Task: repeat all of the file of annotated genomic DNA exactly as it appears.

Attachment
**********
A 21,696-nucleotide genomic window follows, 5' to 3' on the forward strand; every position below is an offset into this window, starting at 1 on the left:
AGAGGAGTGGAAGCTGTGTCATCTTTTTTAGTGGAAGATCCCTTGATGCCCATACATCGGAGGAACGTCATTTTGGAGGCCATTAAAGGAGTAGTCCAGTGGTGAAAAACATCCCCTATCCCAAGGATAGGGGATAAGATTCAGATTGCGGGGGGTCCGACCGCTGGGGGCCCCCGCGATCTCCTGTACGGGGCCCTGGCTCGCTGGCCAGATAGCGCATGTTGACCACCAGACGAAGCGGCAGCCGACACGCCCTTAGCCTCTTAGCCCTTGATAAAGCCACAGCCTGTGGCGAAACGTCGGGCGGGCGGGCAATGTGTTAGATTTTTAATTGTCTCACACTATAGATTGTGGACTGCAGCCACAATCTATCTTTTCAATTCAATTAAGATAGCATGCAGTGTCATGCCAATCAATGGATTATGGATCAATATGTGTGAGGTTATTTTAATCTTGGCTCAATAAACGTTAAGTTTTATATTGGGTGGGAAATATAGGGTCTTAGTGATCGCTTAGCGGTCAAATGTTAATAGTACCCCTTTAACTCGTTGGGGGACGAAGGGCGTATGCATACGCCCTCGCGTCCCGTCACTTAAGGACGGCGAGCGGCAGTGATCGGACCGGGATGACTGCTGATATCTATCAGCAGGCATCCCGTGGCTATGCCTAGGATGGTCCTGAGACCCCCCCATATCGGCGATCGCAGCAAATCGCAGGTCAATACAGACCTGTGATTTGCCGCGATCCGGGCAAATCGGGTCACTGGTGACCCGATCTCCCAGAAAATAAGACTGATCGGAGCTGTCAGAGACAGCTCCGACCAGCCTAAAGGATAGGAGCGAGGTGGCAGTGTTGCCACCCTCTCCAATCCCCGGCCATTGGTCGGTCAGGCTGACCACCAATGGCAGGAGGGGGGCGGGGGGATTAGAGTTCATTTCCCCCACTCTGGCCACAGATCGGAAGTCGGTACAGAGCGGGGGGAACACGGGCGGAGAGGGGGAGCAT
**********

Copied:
A 21,696-nucleotide genomic window follows, 5' to 3' on the forward strand; every position below is an offset into this window, starting at 1 on the left:
AGAGGAGTGGAAGCTGTGTCATCTTTTTTAGTGGAAGATCCCTTGATGCCCATACATCGGAGGAACGTCATTTTGGAGGCCATTAAAGGAGTAGTCCAGTGGTGAAAAACATCCCCTATCCCAAGGATAGGGGATAAGATTCAGATTGCGGGGGGTCCGACCGCTGGGGGCCCCCGCGATCTCCTGTACGGGGCCCTGGCTCGCTGGCCAGATAGCGCATGTTGACCACCAGACGAAGCGGCAGCCGACACGCCCTTAGCCTCTTAGCCCTTGATAAAGCCACAGCCTGTGGCGAAACGTCGGGCGGGCGGGCAATGTGTTAGATTTTTAATTGTCTCACACTATAGATTGTGGACTGCAGCCACAATCTATCTTTTCAATTCAATTAAGATAGCATGCAGTGTCATGCCAATCAATGGATTATGGATCAATATGTGTGAGGTTATTTTAATCTTGGCTCAATAAACGTTAAGTTTTATATTGGGTGGGAAATATAGGGTCTTAGTGATCGCTTAGCGGTCAAATGTTAATAGTACCCCTTTAACTCGTTGGGGGACGAAGGGCGTATGCATACGCCCTCGCGTCCCGTCACTTAAGGACGGCGAGCGGCAGTGATCGGACCGGGATGACTGCTGATATCTATCAGCAGGCATCCCGTGGCTATGCCTAGGATGGTCCTGAGACCCCCCCATATCGGCGATCGCAGCAAATCGCAGGTCAATACAGACCTGTGATTTGCCGCGATCCGGGCAAATCGGGTCACTGGTGACCCGATCTCCCAGAAAATAAGACTGATCGGAGCTGTCAGAGACAGCTCCGACCAGCCTAAAGGATAGGAGCGAGGTGGCAGTGTTGCCACCCTCTCCAATCCCCGGCCATTGGTCGGTCAGGCTGACCACCAATGGCAGGAGGGGGGCGGGGGGATTAGAGTTCATTTCCCCCACTCTGGCCACAGATCGGAAGTCGGTACAGAGCGGGGGGAACACGGGCGGAGAGGGGGAGCAT